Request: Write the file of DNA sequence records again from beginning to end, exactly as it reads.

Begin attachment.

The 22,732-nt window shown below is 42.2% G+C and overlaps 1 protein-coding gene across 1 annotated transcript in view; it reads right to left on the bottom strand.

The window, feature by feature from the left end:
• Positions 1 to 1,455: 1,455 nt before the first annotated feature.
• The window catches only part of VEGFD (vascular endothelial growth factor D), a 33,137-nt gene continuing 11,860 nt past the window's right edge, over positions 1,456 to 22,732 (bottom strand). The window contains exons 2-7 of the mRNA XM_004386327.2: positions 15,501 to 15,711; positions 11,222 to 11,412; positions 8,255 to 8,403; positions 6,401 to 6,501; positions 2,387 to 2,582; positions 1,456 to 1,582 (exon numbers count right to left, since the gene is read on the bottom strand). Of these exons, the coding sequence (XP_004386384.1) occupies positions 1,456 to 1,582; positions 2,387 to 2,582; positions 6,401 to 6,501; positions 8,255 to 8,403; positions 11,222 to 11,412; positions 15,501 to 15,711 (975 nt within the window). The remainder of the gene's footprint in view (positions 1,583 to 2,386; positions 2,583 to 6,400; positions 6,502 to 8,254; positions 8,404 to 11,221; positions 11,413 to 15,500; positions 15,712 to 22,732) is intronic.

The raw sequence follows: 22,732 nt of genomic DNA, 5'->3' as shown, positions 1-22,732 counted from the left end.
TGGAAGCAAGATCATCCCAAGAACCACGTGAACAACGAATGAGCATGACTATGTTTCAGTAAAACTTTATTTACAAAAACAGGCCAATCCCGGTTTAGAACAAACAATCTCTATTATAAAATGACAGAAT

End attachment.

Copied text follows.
The 22,732-nt window shown below is 42.2% G+C and overlaps 1 protein-coding gene across 1 annotated transcript in view; it reads right to left on the bottom strand.

The window, feature by feature from the left end:
• Positions 1 to 1,455: 1,455 nt before the first annotated feature.
• The window catches only part of VEGFD (vascular endothelial growth factor D), a 33,137-nt gene continuing 11,860 nt past the window's right edge, over positions 1,456 to 22,732 (bottom strand). The window contains exons 2-7 of the mRNA XM_004386327.2: positions 15,501 to 15,711; positions 11,222 to 11,412; positions 8,255 to 8,403; positions 6,401 to 6,501; positions 2,387 to 2,582; positions 1,456 to 1,582 (exon numbers count right to left, since the gene is read on the bottom strand). Of these exons, the coding sequence (XP_004386384.1) occupies positions 1,456 to 1,582; positions 2,387 to 2,582; positions 6,401 to 6,501; positions 8,255 to 8,403; positions 11,222 to 11,412; positions 15,501 to 15,711 (975 nt within the window). The remainder of the gene's footprint in view (positions 1,583 to 2,386; positions 2,583 to 6,400; positions 6,502 to 8,254; positions 8,404 to 11,221; positions 11,413 to 15,500; positions 15,712 to 22,732) is intronic.

The raw sequence follows: 22,732 nt of genomic DNA, 5'->3' as shown, positions 1-22,732 counted from the left end.
TGGAAGCAAGATCATCCCAAGAACCACGTGAACAACGAATGAGCATGACTATGTTTCAGTAAAACTTTATTTACAAAAACAGGCCAATCCCGGTTTAGAACAAACAATCTCTATTATAAAATGACAGAAT